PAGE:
This piece appears as part of our initiative on Identity & Representation, a six-month-long project highlighting different facets of identity and how they shape the practices, conventions, and conversations happening in the Highsnobiety world. Head here for the full series.

The building block for fashion’s most disability-inclusive new brand is a magnetic zinc pebble. You’ll see it at the center of FFORA’s leather Essentials bag, one of the first products launched with the brand in July, serving both a utilitarian purpose and as a logo of sorts. It slides right into a dock that fastens onto 180 wheelchair models and counting, freeing up the hands and laps of wheelchair users that have had to adapt to products made without them in mind.

“It’s telling me as a person with a disability that I’m desirable in a way that fashion doesn’t usually tell me,” says Bri Scalesse, a model, essayist, and brand ambassador for FFORA. “I have to make fashion fit me constantly, while FFORA is made for people with disabilities and that’s so groundbreaking. Not only am I being included, but I’m being told that I’m wanted.”

FFORA is the brainchild of designer Lucy Jones, the 27-year-old winner of Parsons’ Womenswear Designer of the Year in 2015 who went on to a residency at Eileen Fischer in partnership with the CFDA. Her senior thesis, a clothing collection designed for wheelchair users, secured her a spot on Forbes’ 30 Under 30 list, and she was also chosen by the MoMA to create a prototype of seated pantyhose for the “Items: Is Fashion Modern?” exhibition.

While working with focus groups, Jones noticed people coming in with bags strapped to the back of the chairs, sitting on their phones, keys, and wallets and couldn’t ignore the lack of solutions. Inspired, she decided to work on accessories specifically for people with disabilities while merging desirability with design.

“We wanted to set the new standard,” Jones says. “We don’t like what we’re seeing about the representation of the disability community and this should be very disability forward, not as an afterthought to creation.”

The first results of this ethos are three modular products: leather bags in two sizes and a cup holder. All three can be secured to a wheelchair easily with the proprietary attachment system that utilizes different sized silicone rings to cover 95 percent of chairs on the market.

Each bag is made of high quality Italian leather, available in black or—if you want more of a pop—tangerine, yellow, electric blue, and hot pink. The compartments inside function as a wallet, making it easy to grab cash, credit cards, or an ID. A large thumb pull on the zipper is also easy to grab with hands or with teeth, as some people with less use of their hands will appreciate.

The price was also kept intentionally low because, statistically, people with disabilities have relatively meager incomes. In 2017, the median household income for people with ambulatory disabilities in the U.S. was $39,100. Even those who have more disposable dough have to dedicate a lot of it to medical and ability-related expenses. This was helped made possible by the bag manufacturer in India, whose father is disabled and waved the order minimum to support a brand he believed in.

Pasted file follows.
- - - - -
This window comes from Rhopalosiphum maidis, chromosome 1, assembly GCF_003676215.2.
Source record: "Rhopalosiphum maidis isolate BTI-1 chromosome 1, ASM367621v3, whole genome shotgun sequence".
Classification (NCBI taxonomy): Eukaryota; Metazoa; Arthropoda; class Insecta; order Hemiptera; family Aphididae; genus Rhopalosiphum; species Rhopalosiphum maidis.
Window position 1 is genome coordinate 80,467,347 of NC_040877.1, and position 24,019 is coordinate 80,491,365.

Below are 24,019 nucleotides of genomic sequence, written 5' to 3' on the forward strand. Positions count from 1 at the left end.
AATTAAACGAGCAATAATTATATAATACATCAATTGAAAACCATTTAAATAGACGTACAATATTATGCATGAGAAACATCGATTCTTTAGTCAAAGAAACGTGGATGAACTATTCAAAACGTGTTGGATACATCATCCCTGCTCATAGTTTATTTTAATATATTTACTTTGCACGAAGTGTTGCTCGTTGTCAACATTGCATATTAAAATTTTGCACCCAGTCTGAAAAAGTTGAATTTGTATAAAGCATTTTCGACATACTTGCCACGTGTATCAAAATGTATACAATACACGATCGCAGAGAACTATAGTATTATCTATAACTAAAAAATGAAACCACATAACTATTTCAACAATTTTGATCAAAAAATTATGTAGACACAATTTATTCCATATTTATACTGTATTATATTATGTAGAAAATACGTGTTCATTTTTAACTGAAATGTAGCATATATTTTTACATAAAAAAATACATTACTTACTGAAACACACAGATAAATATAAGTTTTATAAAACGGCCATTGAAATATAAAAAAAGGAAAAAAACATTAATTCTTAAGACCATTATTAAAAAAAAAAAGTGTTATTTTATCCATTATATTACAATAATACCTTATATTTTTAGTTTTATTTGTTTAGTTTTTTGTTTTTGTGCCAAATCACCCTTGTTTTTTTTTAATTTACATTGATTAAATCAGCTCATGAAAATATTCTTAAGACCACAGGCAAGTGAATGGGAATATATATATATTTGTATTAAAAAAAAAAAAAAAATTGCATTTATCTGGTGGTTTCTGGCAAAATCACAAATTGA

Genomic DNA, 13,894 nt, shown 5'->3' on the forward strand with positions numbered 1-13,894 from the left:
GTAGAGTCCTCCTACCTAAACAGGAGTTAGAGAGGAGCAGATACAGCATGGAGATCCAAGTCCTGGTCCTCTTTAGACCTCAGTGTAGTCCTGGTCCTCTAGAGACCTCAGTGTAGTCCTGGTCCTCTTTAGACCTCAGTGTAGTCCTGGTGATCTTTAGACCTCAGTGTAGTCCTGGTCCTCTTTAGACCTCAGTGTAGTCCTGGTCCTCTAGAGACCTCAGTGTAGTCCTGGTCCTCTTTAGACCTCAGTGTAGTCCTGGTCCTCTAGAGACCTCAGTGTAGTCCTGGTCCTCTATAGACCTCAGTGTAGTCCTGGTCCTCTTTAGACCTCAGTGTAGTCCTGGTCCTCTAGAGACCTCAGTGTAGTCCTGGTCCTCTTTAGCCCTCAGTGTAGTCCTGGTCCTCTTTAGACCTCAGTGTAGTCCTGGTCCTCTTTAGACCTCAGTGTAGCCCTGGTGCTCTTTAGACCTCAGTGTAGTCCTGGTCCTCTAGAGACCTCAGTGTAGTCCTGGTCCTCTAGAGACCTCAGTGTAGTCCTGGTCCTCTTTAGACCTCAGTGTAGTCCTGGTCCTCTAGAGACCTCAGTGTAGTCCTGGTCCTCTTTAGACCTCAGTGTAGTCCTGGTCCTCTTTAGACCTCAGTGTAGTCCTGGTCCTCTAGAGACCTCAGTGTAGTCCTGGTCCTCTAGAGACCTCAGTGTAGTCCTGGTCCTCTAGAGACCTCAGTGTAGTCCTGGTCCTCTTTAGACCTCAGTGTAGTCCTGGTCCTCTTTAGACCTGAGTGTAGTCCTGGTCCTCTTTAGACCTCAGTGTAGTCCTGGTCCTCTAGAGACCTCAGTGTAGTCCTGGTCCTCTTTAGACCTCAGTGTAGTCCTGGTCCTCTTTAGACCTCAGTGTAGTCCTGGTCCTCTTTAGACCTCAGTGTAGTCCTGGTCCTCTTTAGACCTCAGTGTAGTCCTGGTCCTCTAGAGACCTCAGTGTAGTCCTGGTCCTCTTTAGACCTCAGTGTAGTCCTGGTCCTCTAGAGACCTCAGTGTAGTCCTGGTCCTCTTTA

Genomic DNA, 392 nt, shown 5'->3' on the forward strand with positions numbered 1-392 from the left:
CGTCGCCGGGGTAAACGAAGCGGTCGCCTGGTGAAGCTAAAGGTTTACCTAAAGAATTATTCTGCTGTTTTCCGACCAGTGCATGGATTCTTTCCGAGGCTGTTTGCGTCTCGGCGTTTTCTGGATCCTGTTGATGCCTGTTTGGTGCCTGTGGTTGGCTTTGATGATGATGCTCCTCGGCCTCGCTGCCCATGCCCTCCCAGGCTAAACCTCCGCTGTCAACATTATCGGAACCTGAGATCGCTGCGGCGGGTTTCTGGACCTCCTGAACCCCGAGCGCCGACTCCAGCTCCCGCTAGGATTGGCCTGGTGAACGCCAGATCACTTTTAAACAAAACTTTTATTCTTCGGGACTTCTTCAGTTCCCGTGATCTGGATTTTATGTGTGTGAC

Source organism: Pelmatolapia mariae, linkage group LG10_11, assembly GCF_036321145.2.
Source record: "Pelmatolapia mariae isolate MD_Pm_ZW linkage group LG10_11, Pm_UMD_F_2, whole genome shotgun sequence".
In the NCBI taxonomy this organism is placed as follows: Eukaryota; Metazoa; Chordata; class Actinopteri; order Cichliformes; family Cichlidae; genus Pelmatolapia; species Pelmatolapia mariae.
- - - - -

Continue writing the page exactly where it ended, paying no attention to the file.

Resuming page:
But just as important as accessibility is how beautiful they are. Other bags for wheelchairs on the market are more clinical than chic, while FFORA’s rich leather and glossy metal accents make for standout side bag firmly on-trend.

The attachment system is even tastefully rendered in nickel, champagne, and midnight black. The zinc in the pebble was chosen for its heft, the weight of which just feels luxurious similar to earlier iPhone models. The cup holders too have an air of elegance with the glossy white or black treatment—a far cry from the Toys “R” Us cup holder designed for a stroller that Scalesse previously fastened to her wheelchair.

Jones says that the brand is continuing to listen to customers in order to plot the next products to come, and more accessories are due out by the end of the year. Other companies have also reached out about collaborations, and she sees the pebble as a design brands — like, say, a Louis Vuitton — can easily add to their bags to be more disability inclusive.

“It is our LEGO,” Jones says. “There are companies that we are really inspired by: LEGO, Apple. I know that’s generic and cliché, but they’d start with one product and they build that out. We’re trying to do the same.”

When it comes to diversity, people with disabilities are often the last box to be checked. But FFORA is here to wake the industry up and serve a community that accounts for 12 percent of Americans.

“I don’t want to be contributing something to the world if it doesn’t mean something to someone,” Jones says. “I don’t want it to be throwaway product. Just joining that conveyor belt with all the other designers: my brain can do so much more. I know it sounds cocky, but I genuinely want it to feel like more of a challenge.”

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